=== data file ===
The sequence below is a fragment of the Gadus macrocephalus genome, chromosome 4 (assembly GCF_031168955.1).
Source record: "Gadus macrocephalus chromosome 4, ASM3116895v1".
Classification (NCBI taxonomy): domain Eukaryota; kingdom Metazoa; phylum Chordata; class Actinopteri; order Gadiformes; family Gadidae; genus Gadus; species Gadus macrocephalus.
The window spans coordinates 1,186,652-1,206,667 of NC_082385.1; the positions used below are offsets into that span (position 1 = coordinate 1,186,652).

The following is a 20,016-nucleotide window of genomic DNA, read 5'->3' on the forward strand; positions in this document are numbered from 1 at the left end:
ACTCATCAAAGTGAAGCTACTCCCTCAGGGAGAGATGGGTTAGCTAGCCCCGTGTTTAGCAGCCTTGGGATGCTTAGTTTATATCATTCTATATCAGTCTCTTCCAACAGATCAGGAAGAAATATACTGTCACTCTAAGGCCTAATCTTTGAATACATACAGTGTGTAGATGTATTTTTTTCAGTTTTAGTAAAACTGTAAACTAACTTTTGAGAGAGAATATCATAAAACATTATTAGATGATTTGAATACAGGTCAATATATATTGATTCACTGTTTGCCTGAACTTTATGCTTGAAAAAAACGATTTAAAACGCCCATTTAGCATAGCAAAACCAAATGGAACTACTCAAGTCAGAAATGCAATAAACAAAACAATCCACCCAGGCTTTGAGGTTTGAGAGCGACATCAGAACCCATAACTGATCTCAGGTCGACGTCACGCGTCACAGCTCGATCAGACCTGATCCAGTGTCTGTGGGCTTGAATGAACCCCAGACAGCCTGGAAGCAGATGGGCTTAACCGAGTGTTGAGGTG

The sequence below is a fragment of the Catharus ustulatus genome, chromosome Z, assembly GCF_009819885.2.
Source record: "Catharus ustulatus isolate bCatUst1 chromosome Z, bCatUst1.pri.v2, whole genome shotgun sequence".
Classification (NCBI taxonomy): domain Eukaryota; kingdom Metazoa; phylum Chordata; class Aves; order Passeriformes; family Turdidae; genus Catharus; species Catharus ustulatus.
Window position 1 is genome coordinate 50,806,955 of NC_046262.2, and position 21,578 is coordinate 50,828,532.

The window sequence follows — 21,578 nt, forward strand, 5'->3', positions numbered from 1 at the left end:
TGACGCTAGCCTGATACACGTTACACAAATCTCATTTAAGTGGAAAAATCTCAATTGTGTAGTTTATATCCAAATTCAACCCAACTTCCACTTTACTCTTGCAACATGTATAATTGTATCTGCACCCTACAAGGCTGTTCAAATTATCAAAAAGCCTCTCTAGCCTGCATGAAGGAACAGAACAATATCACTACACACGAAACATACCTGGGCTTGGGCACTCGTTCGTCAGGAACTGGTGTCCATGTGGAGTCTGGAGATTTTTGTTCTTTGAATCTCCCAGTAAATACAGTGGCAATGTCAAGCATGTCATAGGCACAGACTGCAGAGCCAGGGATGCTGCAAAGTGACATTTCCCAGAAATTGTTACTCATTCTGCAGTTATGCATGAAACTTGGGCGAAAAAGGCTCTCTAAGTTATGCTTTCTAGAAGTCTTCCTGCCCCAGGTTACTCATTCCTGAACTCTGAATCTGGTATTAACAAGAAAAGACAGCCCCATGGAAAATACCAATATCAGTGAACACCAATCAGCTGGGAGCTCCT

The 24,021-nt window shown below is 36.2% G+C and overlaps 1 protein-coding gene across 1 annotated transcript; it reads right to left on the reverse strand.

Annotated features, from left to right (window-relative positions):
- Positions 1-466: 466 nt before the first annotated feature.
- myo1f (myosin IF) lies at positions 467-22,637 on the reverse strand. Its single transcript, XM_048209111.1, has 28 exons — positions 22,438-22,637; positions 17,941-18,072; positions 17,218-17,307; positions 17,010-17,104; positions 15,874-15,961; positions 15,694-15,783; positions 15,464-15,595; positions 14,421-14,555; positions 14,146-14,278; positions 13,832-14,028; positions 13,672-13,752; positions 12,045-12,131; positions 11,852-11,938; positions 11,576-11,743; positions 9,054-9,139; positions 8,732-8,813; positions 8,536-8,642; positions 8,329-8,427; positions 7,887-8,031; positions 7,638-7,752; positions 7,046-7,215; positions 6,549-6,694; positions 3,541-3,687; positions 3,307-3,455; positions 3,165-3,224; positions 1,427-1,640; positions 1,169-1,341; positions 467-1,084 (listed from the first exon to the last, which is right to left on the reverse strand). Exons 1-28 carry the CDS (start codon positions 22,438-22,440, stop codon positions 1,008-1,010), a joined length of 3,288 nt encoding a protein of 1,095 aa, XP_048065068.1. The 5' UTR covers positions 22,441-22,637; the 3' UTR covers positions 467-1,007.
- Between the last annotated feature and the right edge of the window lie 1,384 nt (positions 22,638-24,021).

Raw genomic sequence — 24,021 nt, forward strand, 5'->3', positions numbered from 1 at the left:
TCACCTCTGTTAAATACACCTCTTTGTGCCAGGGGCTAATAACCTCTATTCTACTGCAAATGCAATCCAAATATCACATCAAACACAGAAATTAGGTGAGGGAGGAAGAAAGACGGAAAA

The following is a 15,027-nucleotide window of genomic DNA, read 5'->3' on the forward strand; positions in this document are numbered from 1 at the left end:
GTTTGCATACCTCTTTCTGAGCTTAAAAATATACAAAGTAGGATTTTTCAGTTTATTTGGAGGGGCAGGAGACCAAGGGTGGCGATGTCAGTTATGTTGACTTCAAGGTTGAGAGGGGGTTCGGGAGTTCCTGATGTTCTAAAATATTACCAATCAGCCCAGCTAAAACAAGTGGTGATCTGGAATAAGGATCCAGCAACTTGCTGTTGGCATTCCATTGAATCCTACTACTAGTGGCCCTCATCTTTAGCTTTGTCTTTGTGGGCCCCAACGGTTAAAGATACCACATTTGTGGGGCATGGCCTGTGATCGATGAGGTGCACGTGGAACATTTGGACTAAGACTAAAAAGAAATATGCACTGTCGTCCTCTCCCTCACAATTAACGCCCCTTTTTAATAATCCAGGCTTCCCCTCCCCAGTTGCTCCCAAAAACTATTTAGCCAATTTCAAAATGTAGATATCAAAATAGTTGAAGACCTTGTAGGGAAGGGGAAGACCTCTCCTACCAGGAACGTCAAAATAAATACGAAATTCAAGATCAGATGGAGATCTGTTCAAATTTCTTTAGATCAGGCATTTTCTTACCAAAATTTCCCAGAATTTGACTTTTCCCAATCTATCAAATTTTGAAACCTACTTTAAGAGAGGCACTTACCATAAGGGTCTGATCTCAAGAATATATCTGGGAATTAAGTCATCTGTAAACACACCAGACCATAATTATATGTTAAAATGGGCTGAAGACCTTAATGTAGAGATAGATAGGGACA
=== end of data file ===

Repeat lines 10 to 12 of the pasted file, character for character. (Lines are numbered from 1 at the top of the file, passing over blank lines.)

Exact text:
Window position 1 is genome coordinate 50,806,955 of NC_046262.2, and position 21,578 is coordinate 50,828,532.

The window sequence follows — 21,578 nt, forward strand, 5'->3', positions numbered from 1 at the left end:
TGACGCTAGCCTGATACACGTTACACAAATCTCATTTAAGTGGAAAAATCTCAATTGTGTAGTTTATATCCAAATTCAACCCAACTTCCACTTTACTCTTGCAACATGTATAATTGTATCTGCACCCTACAAGGCTGTTCAAATTATCAAAAAGCCTCTCTAGCCTGCATGAAGGAACAGAACAATATCACTACACACGAAACATACCTGGGCTTGGGCACTCGTTCGTCAGGAACTGGTGTCCATGTGGAGTCTGGAGATTTTTGTTCTTTGAATCTCCCAGTAAATACAGTGGCAATGTCAAGCATGTCATAGGCACAGACTGCAGAGCCAGGGATGCTGCAAAGTGACATTTCCCAGAAATTGTTACTCATTCTGCAGTTATGCATGAAACTTGGGCGAAAAAGGCTCTCTAAGTTATGCTTTCTAGAAGTCTTCCTGCCCCAGGTTACTCATTCCTGAACTCTGAATCTGGTATTAACAAGAAAAGACAGCCCCATGGAAAATACCAATATCAGTGAACACCAATCAGCTGGGAGCTCCT